Sunday, February 17, 2013

Long Live On-Street Parking!

(Photo by Alex MacLean)
Far too much space in our cities is devoted to cars. However, in our quest to to achieve some balance by changing excess car space into much-needed people space, one of the first targets is often on-street parking. It is an easy target, because there is often little resistance to removing it. Many traffic specialists are happy to get rid of it, because capacity for traffic flow isn't reduced with such actions (in fact, you're improving it, because on-street parking interferes with traffic as cars pull in and out). Bike advocates will also like the change, becuase cyclists won't have to worry about doors suddenly swinging opening into their path.

If you are trying to improve downtowns and other walkable neighborhoods, though, this urge to take the easy way out must be resisted. On-street parking is an extremely valuable resource, and it should be removed only in rare circumstances. There are many reasons for this, and I find the following to be the most compelling:

  • Density. By acommodating a sizable amount of your parking need on the street, building lots are freed up for more housing and commercial space, which means more people can be live and work in the neighborhood. This can lead to more successful retail, more safety due to more pedestrian traffic, and more potential for quality transit. Interestingly, it can also create a positive feedback loop, because higher densities also result in less of a need for parking.
  • Visitor Appeal. On-street parking is the most popular parking, so you are providing a desirable option for visitors. This improves their experience and may keep them coming back.
  • High Revenue. As the most popular parking spaces, they can collect the most revenue, which can be used to improve the neighborhood, such as Pasadena's use of meter revenue to improve streetscapes, or Portland's use of meter revenue to create their popular and successful streetcar system.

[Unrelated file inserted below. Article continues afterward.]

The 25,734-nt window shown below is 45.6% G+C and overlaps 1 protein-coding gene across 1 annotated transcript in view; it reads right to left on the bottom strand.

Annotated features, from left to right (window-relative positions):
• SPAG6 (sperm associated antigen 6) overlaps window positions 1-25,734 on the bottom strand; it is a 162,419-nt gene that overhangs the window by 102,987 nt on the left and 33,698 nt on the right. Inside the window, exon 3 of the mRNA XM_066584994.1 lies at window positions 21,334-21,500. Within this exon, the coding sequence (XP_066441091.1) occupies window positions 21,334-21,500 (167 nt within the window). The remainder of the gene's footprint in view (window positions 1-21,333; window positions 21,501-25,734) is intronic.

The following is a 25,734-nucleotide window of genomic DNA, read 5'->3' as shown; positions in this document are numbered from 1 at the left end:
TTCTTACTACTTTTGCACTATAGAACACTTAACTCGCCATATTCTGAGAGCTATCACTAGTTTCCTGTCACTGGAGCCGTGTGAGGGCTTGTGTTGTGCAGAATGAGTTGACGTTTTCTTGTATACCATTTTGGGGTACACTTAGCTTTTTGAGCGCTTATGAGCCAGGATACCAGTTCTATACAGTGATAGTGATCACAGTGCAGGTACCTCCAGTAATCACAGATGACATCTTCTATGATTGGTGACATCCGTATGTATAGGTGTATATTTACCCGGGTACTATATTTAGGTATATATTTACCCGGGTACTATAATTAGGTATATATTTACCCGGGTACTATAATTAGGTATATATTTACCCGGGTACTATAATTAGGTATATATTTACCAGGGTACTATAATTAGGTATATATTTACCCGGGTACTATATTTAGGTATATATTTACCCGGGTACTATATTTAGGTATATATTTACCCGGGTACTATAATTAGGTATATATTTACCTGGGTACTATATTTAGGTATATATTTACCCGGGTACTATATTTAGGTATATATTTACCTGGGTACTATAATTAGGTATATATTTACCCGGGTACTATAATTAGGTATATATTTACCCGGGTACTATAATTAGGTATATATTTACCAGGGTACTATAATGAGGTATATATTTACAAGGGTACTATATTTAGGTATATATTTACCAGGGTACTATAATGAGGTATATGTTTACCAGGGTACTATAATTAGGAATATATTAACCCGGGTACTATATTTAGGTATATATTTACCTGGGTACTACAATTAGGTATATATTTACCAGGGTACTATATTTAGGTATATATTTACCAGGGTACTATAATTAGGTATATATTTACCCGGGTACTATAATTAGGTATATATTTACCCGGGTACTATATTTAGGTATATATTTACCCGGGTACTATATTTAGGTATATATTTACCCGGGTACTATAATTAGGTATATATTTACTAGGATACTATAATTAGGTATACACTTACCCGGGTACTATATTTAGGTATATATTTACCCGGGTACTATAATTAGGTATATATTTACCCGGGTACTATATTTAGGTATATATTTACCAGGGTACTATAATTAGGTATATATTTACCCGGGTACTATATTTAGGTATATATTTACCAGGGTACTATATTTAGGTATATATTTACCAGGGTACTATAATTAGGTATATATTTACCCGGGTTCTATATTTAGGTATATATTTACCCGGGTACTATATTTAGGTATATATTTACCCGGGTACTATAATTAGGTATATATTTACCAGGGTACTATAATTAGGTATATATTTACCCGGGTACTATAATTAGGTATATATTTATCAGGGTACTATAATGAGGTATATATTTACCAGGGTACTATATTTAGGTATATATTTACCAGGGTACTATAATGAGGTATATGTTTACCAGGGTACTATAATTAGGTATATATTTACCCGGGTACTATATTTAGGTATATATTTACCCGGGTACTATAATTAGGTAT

• Low Cost. Curbside spaces cost next to nothing to create. Most American street rights-of-way are too wide and there is often plenty of extra space, so in many cases the only real expense is paint. In contrast, parking spaces in a garage can cost in excess of $30,000 per stall. Even if you have to move the curbs to create the on-street parking, which can get expensive, your cost will still be much lower than the cost of constructing structured parking.
  • Successful Retail. On-street parking is the best parking for retailers. It has been estimated by some retail experts that each on-street parking space is worth an average of about $200,000 per year in additional retail sales.
  • Traffic Calming. Parked cars visually narrow the roadway, which causes drivers to drive more slowly. Cars pulling in and out of the parking spaces slow things down further. This is very beneficial in a downtown or other neighborhoods in which walking is prioritized.
  • Pedestrian Safety. Most importantly, on-street parking provides a buffer between pedestrians and traffic. It is a psycological barrier, which makes walkers more comfortable, but it also provides real protection. One of my daughter's pre-school teachers was nearly killed a few years ago by a car that lost control because there were no parked cars to protect her.

If you have extra room in your street right-of-way that you would like to transfer from autos to pedestrians, you should think long and hard before removing on-street parking to accomplish your goals. Park(ing) Day is fun for a one-day way to socialize and draw attention to the need for public gathering spaces, but permanently removing curbside parking spaces on a big scale and placing unbuffered gathering spaces right next to traffic is not usually the best way to deal with the problem (New York's wonderful improvements to Times Square notwithstanding). Instead, get rid of a travel lane or a turn lane, put the on-street parking in its place, and bump your curb out to capture the new space. You will have calmer traffic, a protected area for gathering space, and all of the economic benefits that on-street parking provides.



Here's how I would capture extra pedestrian space: Ditch a travel lane and shift the parking into its place. The pink area then becomes extra public space for strolling, dining, and window shopping which is shielded from traffic by the parked cars. Part of it could also go to protected bike lanes, depending on how much room you have. Whatever you do, try to keep that parking!


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